More than 100 000 people in South Africa have turned to the waste-picking sector as a source of employment. This is according to Nonhlanhla Ngcobo, a PhD student and a researcher at the South African Chair in Cities, Law and Environmental Sustainability in the Faculty of Law at the North-West University’s (NWU’s) Potchefstroom Campus.
“The slow economic growth rate in South Africa does not bring hope to the 31% of people currently unemployed, especially those with very low levels of education and skills,” she says.
This is why many people have turned to waste picking, which has become a vital part of the informal economy.
Examining the constitutional law position of waste pickers
The objective of her article was to investigate the current legal and policy framework on solid waste management at the local government level. Specifically, viewing the topic from a constitutional law perspective, Nonhlanhla focused on the waste-picking sector as a valid role player in environmental protection and the growth of the informal economy.
She assessed the extent to which the by-laws and waste management plans of the City of Johannesburg Metropolitan Municipality and the City of Cape Town Metropolitan Municipality conform to the dictates of the Constitution of the Republic of South Africa, 1996.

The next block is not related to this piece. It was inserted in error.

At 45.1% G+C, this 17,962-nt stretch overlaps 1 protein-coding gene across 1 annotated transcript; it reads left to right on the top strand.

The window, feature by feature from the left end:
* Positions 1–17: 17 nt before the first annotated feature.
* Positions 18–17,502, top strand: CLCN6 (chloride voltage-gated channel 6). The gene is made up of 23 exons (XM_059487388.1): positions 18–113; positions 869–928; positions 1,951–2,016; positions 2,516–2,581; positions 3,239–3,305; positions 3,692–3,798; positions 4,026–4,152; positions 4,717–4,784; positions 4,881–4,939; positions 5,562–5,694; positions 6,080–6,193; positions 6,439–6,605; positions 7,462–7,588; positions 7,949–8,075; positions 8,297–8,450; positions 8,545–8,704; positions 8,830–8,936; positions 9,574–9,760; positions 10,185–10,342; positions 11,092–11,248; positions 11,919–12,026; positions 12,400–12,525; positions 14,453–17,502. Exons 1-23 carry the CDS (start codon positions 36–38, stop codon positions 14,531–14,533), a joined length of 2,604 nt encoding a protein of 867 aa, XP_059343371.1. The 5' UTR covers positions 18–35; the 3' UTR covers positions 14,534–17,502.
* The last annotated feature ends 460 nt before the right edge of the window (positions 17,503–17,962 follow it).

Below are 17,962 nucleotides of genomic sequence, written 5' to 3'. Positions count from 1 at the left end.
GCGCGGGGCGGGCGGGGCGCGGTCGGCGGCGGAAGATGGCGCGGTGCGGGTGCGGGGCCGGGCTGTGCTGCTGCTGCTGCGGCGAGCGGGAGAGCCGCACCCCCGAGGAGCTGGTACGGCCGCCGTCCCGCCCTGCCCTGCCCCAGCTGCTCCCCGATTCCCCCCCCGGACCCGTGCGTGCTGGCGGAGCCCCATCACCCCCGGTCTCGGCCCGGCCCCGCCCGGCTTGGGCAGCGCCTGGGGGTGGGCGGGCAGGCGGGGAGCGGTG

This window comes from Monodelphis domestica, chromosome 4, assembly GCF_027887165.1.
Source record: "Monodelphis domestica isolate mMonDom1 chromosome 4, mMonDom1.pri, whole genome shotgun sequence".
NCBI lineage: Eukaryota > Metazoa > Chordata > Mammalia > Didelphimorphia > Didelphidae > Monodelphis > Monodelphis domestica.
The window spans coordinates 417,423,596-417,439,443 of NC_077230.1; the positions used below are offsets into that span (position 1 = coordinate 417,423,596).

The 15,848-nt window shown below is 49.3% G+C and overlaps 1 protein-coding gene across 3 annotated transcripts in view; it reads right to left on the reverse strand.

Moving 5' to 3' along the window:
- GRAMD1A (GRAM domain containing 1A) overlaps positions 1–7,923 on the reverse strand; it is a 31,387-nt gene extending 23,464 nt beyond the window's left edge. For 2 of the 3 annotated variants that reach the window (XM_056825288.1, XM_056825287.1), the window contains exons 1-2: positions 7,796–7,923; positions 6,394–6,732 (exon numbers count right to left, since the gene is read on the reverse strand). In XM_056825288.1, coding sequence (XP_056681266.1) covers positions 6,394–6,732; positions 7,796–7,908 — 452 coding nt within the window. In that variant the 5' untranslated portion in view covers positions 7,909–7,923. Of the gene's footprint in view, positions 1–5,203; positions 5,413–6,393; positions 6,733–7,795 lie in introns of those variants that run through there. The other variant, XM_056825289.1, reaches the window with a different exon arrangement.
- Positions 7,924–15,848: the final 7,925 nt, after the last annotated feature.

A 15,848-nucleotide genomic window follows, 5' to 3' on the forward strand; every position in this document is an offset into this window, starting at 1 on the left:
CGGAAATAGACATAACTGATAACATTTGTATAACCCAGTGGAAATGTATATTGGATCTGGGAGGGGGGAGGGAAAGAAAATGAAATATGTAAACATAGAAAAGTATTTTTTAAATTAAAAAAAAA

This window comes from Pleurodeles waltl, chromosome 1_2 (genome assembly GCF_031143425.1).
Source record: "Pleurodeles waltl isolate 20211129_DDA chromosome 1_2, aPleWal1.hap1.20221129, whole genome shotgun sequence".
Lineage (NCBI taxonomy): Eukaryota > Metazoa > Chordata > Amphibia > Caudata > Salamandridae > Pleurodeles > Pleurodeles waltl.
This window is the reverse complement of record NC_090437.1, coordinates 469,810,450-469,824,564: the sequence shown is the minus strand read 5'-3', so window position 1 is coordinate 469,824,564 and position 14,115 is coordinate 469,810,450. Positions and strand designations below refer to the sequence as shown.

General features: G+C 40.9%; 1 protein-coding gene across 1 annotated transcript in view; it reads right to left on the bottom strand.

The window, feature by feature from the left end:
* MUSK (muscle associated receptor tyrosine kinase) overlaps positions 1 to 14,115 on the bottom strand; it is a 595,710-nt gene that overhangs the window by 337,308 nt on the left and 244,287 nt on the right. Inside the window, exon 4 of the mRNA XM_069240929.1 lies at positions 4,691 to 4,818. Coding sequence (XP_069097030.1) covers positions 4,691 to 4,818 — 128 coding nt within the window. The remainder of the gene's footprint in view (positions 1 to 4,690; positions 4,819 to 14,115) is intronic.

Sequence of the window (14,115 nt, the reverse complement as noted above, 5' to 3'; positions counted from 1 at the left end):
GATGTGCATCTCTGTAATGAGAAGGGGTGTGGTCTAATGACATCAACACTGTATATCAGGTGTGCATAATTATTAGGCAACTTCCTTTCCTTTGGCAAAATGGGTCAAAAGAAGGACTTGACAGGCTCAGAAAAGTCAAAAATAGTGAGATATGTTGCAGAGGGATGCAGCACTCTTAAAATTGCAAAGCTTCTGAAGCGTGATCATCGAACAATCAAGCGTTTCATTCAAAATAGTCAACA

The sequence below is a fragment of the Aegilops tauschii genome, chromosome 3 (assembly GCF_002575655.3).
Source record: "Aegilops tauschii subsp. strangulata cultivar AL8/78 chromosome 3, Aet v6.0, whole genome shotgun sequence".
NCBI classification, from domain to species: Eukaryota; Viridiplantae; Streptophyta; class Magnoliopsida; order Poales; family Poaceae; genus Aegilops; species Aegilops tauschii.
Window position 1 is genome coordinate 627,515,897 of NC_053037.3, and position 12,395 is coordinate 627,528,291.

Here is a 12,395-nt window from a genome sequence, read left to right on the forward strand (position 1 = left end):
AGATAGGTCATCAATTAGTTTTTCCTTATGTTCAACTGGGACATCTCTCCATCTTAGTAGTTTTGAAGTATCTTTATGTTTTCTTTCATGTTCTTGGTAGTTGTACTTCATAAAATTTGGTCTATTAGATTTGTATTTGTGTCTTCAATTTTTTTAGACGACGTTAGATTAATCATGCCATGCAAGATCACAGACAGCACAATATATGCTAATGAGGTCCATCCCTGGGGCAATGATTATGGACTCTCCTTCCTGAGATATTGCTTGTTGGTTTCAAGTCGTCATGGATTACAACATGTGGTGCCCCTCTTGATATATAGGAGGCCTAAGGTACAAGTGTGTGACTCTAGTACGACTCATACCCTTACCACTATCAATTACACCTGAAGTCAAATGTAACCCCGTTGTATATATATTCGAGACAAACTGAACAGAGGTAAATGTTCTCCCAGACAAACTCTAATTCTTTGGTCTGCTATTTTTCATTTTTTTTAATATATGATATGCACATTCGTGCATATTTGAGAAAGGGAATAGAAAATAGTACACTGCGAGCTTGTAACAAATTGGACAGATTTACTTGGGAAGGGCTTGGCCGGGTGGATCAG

Her conclusion is that waste pickers make an enormous contribution that is largely overlooked.
Waste pickers are invisible in municipal policy and law
“Apart from job creation, this sector has contributed toward the protection of the environment by ensuring the effective functioning of environmental waste management in South African municipalities, possibly saving them at least R750 million in landfill space annually.
“Despite this, the efforts of waste pickers go unnoticed in policy and local government law,” says Nonhlanhla.
In the article, she argues that the rights of waste pickers and the duties of local government enshrined in the Constitution should be used by municipalities to inform their waste management policies and ensure that waste pickers are included in their waste management strategies.
“Local government cannot afford to disregard the contribution of waste pickers as important role players in protecting the environment and contributing to the growth of the informal economy,” concludes Nonhlanhla.
Nonhlanhla Ngcobo is a PhD student and a researcher at the South African Chair in Cities, Law and Environmental Sustainability.